"China's and America's commitments create a sufficient foundation for meaningful future steps among the entire global community, beginning with the 2015 Paris agreement that is being drafted in Lima over the next two weeks. With the announced Chinese and American national determined contributions, the future Paris agreement would include countries that together account for more than 40 percent of global carbon emissions. With Europe already on board, the total amounts to more than 50 percent of the world's emissions."

 

 

November 24, 2014

"Should Endowments Divest Their Holdings in Fossil Fuels? No: The Symbolic Act Would Achieve Little and Cost Much"

Op-Ed, Wall Street Journal

By Robert N. Stavins, Albert Pratt Professor of Business and Government; Member of the Board; Director, Harvard Project on Climate Agreements

"...[E]ven if divestment were to reduce the industry's financial resources, this would only serve to reduce fossil-fuel companies' efforts to develop emissions-cutting technologies such as carbon capture and storage. It also could slow development of new renewable energy sources by fossil-fuel companies pursuing sensible diversification strategies. Also, keep in mind that a major reason for recent declines in U.S. carbon emissions is our increased use of natural gas (a fossil fuel) instead of coal to generate electricity."

 

 

November 2014

"An Assessment of the Energy-Efficiency Gap and its Implications for Climate-Change Policy"

Discussion Paper

By Todd D. Gerarden, Richard G. Newell, Robert N. Stavins, Albert Pratt Professor of Business and Government; Member of the Board; Director, Harvard Project on Climate Agreements and Robert C. Stowe, Executive Director, Harvard Environmental Economics Program; Manager, Harvard Project on Climate Agreements

Improving end-use energy efficiency—that is, the energy-efficiency of individuals, households, and firms as they consume energy—is often cited as an important element in efforts to reduce greenhouse-gas (GHG) emissions. Arguments for improving energy efficiency usually rely on the idea that energy-efficient technologies will save end users money over time and thereby provide low-cost or no-cost options for reducing GHG emissions. However, some research suggests that energy-efficient technologies appear not to be adopted by consumers and businesses to the degree that would seem justified, even on a purely financial basis.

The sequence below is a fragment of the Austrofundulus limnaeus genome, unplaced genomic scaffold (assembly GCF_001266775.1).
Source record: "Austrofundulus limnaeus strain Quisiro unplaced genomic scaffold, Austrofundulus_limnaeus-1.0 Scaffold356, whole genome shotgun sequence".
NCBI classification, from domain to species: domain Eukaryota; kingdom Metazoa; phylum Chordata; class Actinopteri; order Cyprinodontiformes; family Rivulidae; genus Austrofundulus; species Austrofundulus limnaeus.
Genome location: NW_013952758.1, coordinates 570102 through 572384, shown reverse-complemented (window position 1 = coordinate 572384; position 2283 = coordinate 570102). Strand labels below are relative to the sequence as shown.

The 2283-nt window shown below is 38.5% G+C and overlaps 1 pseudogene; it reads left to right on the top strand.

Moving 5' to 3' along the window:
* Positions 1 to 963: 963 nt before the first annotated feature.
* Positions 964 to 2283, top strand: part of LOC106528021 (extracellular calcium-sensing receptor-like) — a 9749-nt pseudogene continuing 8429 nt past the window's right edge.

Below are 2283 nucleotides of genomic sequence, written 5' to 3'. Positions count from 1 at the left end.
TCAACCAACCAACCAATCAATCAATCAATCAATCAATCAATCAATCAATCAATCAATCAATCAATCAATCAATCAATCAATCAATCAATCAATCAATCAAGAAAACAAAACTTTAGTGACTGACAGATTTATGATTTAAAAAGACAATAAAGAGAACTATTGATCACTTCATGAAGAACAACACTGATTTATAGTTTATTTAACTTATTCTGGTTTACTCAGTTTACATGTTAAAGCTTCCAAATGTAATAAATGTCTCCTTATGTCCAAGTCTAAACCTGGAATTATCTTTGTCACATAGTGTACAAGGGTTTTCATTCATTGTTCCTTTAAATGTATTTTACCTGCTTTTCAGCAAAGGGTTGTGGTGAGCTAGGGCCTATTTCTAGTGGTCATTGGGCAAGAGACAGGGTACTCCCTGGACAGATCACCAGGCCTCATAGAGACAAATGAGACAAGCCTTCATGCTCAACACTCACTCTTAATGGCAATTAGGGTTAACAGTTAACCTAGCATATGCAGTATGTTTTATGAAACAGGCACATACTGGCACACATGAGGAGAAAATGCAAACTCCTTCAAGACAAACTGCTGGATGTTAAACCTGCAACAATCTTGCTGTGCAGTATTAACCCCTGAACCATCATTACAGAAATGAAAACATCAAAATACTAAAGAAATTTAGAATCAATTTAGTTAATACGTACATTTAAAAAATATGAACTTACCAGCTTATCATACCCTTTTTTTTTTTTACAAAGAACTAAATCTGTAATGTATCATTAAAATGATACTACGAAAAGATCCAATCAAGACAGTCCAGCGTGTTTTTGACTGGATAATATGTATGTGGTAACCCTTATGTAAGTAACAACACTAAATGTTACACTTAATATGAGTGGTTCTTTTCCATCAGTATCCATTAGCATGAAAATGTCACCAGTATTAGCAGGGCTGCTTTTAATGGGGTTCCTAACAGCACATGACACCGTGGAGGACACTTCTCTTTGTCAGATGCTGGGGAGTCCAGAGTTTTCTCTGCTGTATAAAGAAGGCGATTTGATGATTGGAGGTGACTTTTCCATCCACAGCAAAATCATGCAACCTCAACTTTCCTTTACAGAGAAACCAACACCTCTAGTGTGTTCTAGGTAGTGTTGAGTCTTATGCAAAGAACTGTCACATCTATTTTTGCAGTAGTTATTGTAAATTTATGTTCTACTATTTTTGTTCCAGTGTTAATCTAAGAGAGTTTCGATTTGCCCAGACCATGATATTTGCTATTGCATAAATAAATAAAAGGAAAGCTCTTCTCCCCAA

November 2014

"Facilitating Linkage of Heterogeneous Regional, National, and Sub-National Climate Policies Through a Future International Agreement"

Discussion Paper

By Daniel Bodansky, Seth Hoedl, Gilbert E. Metcalf and Robert N. Stavins, Albert Pratt Professor of Business and Government; Member of the Board; Director, Harvard Project on Climate Agreements

Linkage among emissions-reduction systems can reduce cost and advance equity, enhancing the chances for success of a new 2015 climate agreement.

 

 

Thomas Kohler, MCC/ZEW

Fall/Winter 2014 - 15

"Climate Change Agreement Takes Center Stage"

Newsletter Article, Belfer Center Newsletter

By Sharon Wilke, Associate Director of Communications and Robert N. Stavins, Albert Pratt Professor of Business and Government; Member of the Board; Director, Harvard Project on Climate Agreements

The international agreement on greenhouse gas emissions and climate change to be determined in Paris in December 2015 is “the greatest opportunity the world has had in 20 years to make meaningful progress on this exceptionally challenging issue,” Harvard Project on Climate Agreements (HPCA) Director Robert Stavins said in a Boston Globe op-ed in September. Stavins was in New York City during the week of the United Nations Climate Summit, which included numerous side events and a march that attracted several hundred thousand Americans calling for serious climate actions.

 
Events Calendar

We host a busy schedule of events throughout the fall, winter and spring. Past guests include: UN Secretary-General Ban Ki-moon, former Vice President Al Gore, and former Soviet Union President Mikhail Gorbachev.